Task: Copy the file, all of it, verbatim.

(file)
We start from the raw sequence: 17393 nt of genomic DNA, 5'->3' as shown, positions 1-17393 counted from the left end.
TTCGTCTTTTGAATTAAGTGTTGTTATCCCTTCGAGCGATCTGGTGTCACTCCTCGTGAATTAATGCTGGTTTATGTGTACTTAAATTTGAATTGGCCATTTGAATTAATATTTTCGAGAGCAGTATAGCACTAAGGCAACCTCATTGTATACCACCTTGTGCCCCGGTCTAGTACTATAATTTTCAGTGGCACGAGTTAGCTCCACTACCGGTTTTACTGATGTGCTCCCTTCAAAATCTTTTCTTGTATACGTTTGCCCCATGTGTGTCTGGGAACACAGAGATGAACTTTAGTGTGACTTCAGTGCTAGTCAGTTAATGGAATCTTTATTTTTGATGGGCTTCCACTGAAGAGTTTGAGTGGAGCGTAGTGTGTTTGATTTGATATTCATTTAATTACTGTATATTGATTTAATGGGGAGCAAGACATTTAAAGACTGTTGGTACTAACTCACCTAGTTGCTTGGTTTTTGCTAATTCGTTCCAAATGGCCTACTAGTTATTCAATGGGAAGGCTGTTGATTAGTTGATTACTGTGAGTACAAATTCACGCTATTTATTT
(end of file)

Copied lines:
We start from the raw sequence: 17393 nt of genomic DNA, 5'->3' as shown, positions 1-17393 counted from the left end.
TTCGTCTTTTGAATTAAGTGTTGTTATCCCTTCGAGCGATCTGGTGTCACTCCTCGTGAATTAATGCTGGTTTATGTGTACTTAAATTTGAATTGGCCATTTGAATTAATATTTTCGAGAGCAGTATAGCACTAAGGCAACCTCATTGTATACCACCTTGTGCCCCGGTCTAGTACTATAATTTTCAGTGGCACGAGTTAGCTCCACTACCGGTTTTACTGATGTGCTCCCTTCAAAATCTTTTCTTGTATACGTTTGCCCCATGTGTGTCTGGGAACACAGAGATGAACTTTAGTGTGACTTCAGTGCTAGTCAGTTAATGGAATCTTTATTTTTGATGGGCTTCCACTGAAGAGTTTGAGTGGAGCGTAGTGTGTTTGATTTGATATTCATTTAATTACTGTATATTGATTTAATGGGGAGCAAGACATTTAAAGACTGTTGGTACTAACTCACCTAGTTGCTTGGTTTTTGCTAATTCGTTCCAAATGGCCTACTAGTTATTCAATGGGAAGGCTGTTGATTAGTTGATTACTGTGAGTACAAATTCACGCTATTTATTT